The band played that afternoon, a scorching hot summer day, at the waterside stage, one of two performance areas away from the main stage. The location didn't matter. The set was sparkling with songs written by and associated with Evanslike the new CD. Fans jammed the area and the trio, with Billy Hart on drums this time, flew through the music. Elias was in the moment, the music as hot as the weather at times, and as soft as the occasional breeze off the bay at others. She beamed as the audience roared its pleasure, and when the three stood to take a bow, broad smiles crossed all their faces. A labor in the heat, but worth it. She also unveiled "Here's Something For You," the haunting ballad that was sketched out on the cassette Johnson had rediscovered. It was warm and touching, and Elias, who can put mystery and romance into that type of song, was breathtaking.
"That was fun," she says, chuckling on the next to last day of 2007 from Brazil. "It was the first time. It was fresh. Newport was August. I recorded on July 1, 2, 3 and 4, so it was fresh. And we had Billy. He's such a beautiful drummer. It was really fun."
The timing was such that the department for which she had recorded two albums for SONY/BMG, Dreamer and Around the City, was gone. Rather than make a popish album, Elias wanted to go forward with the Evans project, and it was decided Blue Note would be contacted.
"It was a great emotion when we got together againthe record company, the executives, Bruce Lundvall. I started there, my very first recording. It was like the child coming back home," she says with obvious satisfaction. "They loved the idea. So we decided to do this first, which will be a first celebration of going back to Blue Note and doing something that goes back to my roots, but something really special. It's really not about marketing. It's not about concept. This is a real heartfelt, super special project for us."
The disk flies from the start, with a fast version of "You and the Night and the Music" that has the energy of a runaway horse, but Elias holds the reins and the trip is a delight. She is always in sync with Johnson, and Barron is a great foil for the bassist, both with the Elias trio and on numerous other projects, like those of John Abercrombie, Lee Konitz and pianist Enrico Pieranunzi. "Blue and Green" gets a different treatment. Not haunting, but spirited. Maybe even a tad funky, yet eleganta thoughtful rendition with a refreshing change. "I Love My Wife" shows her sweet way with harmonies and melodies. On the delectable version of "My Foolish Heart," Johnson uses a bass that belonged to Scott LaFaro, Evans' other favorite bassist who died in an automobile accident at the age of 25an event that took an emotional toll on the pianist.
The disc also has vocals, something Elias has become increasingly known for. "But Beautiful" harkens back to The Tony Bennett/Bill Evans Album of the 1970s. The title song, which Elias put a lyric to, is captivating. "Here's Something for You" is sung tenderly and with deep feeling. The piano support touches the right places. And the very last cut revisits the song with the intro taken from Evans' cassette as he plays the melody, in obvious glee, and then it melts into a brief vocal by Elias over her own piano as the song ends. It's great piano trio music and great for fans of Evans.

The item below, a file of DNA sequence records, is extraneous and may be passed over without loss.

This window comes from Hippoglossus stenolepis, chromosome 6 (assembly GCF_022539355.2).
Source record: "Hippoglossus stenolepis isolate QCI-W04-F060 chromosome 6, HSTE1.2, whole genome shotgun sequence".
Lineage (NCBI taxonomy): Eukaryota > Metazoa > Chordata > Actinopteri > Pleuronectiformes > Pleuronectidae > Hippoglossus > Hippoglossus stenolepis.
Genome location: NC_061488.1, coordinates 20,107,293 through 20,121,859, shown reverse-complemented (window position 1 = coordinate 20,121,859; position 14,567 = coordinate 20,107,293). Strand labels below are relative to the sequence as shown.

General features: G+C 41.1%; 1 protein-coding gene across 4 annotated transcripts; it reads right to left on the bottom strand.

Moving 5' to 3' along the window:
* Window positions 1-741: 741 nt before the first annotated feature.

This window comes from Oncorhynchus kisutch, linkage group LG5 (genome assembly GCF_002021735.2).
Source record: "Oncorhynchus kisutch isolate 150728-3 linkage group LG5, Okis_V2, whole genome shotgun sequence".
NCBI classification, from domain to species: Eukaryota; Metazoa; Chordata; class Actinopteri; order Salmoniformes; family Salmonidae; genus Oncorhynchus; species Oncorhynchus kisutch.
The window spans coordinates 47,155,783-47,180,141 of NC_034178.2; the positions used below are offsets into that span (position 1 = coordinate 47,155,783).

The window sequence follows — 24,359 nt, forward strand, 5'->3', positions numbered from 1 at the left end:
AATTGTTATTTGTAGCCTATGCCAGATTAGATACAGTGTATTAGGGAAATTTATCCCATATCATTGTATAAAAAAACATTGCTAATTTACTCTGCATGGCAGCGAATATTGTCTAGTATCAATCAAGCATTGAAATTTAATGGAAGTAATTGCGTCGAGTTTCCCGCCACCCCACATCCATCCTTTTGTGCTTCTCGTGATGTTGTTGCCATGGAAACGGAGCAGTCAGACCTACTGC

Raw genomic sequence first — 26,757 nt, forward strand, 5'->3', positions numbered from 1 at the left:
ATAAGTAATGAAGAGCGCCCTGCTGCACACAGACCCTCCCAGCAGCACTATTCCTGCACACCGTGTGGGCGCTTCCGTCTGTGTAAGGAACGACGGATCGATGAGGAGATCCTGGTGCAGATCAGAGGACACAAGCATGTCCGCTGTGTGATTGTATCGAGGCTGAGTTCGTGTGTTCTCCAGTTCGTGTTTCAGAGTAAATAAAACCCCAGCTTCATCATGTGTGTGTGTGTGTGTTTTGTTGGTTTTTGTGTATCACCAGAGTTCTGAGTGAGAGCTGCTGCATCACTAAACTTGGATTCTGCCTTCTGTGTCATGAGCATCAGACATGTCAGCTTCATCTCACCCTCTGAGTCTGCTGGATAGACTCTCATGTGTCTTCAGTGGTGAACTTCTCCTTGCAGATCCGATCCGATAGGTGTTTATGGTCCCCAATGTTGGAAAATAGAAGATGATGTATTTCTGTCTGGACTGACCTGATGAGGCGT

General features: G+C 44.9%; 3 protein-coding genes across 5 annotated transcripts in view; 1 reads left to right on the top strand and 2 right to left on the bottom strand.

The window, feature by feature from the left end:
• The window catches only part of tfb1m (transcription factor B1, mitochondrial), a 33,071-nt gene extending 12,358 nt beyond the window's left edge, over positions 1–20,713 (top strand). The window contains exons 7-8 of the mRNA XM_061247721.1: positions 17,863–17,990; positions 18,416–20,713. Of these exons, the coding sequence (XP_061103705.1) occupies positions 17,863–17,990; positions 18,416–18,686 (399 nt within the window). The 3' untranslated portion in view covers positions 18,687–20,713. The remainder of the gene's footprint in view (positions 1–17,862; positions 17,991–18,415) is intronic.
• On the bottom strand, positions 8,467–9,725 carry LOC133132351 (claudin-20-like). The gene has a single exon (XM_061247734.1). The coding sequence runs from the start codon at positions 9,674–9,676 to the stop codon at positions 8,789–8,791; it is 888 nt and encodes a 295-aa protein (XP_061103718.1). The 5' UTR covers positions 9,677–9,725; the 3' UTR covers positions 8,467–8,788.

There was a wealth of material to choose from, she says, and the decisions weren't easy. She chose to give Evans' career some perspective, drawing from a spectrum of his entire career "from the very beginning to the very end. The very end was the newly discovered tune. The very beginning was a tune like â??Five' when he was more influenced by bebopalmost Monkish, in a certain way, that tune soundsand bringing songs that were his compositions, as well as standards that became known to many, including to me, by his interpretations."
To get 17 songs on the CD, solo space was cut down, but creativity was not.
"I don't feel like I didn't improvise enough. I did what I had to do creating the music, but keeping the tunes a little bit shorter so that I could bring in more of the songs that I love. I love all of them, and I think people enjoy hearing them again, people that like Bill's work," says Elias.
As for the vocals, "The last four years I have been singing quite a lot. It's interesting. I heard one of my recordings from years ago, and it sounds like a different person. It was so shy, the way I used the voice. It was so different. It was just a special project when I did Dreamer, and then I started doing more and more, and I started feeling so comfortable, the place that I got with the voice, that I thought it would be interesting to do some of the songs with singing. Bill did like singers. He recorded those LP's with Tony Bennett. A tune like â??But Beautiful,' I actually heard it first, the way I most remember it, with Bill and Tony. So to me it just made sense that I would sing that song. Then a song like â??Waltz for Debby,' although Tony also sang that song, I was first familiar with instrumental versions of that song. But I really related to the lyric. It talks about a little girl, and me being the mother of a daughter, I really liked the story. Some people don't even know those lyrics are there. They're beautiful.
"And then on others that I also liked so much, I decided to do some vocals, and I am happy and proud of the way the vocals came out. They were done simultaneously with the piano, in the momentit was integrated. I was happy to hear the voice got there, getting somewhere different."